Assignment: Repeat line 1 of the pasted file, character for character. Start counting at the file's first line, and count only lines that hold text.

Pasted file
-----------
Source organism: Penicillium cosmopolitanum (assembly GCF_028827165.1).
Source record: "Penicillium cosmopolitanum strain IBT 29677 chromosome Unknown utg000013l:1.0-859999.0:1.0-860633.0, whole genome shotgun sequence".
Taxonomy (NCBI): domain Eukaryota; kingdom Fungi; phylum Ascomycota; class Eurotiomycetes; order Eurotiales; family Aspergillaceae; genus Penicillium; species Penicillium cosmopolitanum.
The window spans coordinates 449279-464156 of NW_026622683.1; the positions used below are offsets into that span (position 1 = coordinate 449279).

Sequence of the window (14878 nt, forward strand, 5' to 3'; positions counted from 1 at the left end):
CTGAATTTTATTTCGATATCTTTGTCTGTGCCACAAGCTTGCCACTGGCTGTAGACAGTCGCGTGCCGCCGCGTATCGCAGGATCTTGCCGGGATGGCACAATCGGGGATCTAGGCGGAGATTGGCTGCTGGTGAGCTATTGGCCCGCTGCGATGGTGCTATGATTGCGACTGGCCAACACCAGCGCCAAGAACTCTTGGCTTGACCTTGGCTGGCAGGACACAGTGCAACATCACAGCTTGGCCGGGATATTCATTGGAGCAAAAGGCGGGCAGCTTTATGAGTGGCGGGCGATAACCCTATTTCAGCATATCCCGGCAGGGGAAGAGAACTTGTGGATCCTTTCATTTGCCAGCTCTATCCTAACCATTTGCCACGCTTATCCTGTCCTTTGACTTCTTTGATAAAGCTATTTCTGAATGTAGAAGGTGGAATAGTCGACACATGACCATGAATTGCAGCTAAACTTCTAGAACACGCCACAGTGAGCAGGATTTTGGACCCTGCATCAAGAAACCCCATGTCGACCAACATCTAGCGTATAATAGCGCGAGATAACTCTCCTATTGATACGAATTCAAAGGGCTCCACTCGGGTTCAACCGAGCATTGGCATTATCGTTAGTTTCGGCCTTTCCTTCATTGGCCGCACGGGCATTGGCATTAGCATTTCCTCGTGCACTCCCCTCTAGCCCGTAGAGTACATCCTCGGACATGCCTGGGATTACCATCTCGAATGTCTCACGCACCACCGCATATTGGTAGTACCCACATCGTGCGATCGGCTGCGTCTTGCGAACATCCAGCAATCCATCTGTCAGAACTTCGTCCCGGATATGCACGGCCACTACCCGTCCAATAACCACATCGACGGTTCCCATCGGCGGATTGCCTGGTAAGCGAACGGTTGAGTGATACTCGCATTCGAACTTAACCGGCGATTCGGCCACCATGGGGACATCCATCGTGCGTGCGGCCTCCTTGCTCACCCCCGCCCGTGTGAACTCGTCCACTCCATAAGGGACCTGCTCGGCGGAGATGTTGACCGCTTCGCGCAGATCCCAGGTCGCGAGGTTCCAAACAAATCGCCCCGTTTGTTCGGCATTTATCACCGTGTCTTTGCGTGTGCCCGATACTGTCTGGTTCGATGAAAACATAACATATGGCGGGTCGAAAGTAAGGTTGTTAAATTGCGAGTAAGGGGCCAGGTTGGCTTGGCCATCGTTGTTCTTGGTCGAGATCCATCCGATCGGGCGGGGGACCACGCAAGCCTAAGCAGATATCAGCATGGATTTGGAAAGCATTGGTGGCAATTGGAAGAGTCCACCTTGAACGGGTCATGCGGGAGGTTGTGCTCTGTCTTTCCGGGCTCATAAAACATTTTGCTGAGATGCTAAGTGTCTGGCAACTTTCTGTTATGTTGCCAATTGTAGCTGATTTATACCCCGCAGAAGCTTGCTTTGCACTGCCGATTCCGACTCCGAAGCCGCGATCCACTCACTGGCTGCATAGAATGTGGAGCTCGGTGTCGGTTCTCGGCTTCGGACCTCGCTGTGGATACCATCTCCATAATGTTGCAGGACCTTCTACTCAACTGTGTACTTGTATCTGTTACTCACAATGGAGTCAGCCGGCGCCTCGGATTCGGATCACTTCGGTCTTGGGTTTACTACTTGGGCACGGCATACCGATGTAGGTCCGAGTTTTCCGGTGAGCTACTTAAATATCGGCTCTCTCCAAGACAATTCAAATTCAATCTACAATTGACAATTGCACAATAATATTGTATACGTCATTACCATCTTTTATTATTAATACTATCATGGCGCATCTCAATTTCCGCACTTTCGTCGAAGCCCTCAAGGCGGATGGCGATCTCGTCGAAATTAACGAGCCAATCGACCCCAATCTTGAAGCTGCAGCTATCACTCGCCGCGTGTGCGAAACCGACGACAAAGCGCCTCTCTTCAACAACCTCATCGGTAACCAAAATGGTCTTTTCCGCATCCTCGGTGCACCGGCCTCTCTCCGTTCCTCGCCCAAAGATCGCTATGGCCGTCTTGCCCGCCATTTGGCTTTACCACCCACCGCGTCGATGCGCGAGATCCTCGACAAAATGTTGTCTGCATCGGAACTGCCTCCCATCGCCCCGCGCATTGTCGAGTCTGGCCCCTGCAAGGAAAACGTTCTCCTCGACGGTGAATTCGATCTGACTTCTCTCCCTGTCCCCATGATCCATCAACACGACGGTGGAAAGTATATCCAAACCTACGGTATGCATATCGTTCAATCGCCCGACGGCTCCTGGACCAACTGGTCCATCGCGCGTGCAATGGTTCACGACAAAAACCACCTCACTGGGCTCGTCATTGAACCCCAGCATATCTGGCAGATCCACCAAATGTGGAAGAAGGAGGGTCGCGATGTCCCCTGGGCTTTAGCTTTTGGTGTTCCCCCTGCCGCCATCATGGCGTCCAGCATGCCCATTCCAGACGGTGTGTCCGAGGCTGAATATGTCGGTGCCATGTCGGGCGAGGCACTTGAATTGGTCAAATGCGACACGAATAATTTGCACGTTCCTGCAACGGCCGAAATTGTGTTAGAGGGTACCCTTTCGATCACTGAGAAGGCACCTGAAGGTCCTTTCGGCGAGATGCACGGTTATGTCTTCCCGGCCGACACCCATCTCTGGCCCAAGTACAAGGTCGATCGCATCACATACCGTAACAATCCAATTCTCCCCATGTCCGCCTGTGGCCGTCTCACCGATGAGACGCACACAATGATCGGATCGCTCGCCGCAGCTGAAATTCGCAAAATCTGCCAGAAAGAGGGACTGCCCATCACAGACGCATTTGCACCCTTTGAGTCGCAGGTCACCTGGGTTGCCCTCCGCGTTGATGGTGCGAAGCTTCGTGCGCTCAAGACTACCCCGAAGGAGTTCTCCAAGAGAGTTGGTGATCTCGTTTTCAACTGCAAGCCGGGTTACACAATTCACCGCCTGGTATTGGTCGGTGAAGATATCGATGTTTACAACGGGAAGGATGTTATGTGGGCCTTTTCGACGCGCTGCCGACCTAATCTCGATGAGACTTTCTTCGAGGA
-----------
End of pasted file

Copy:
Source organism: Penicillium cosmopolitanum (assembly GCF_028827165.1).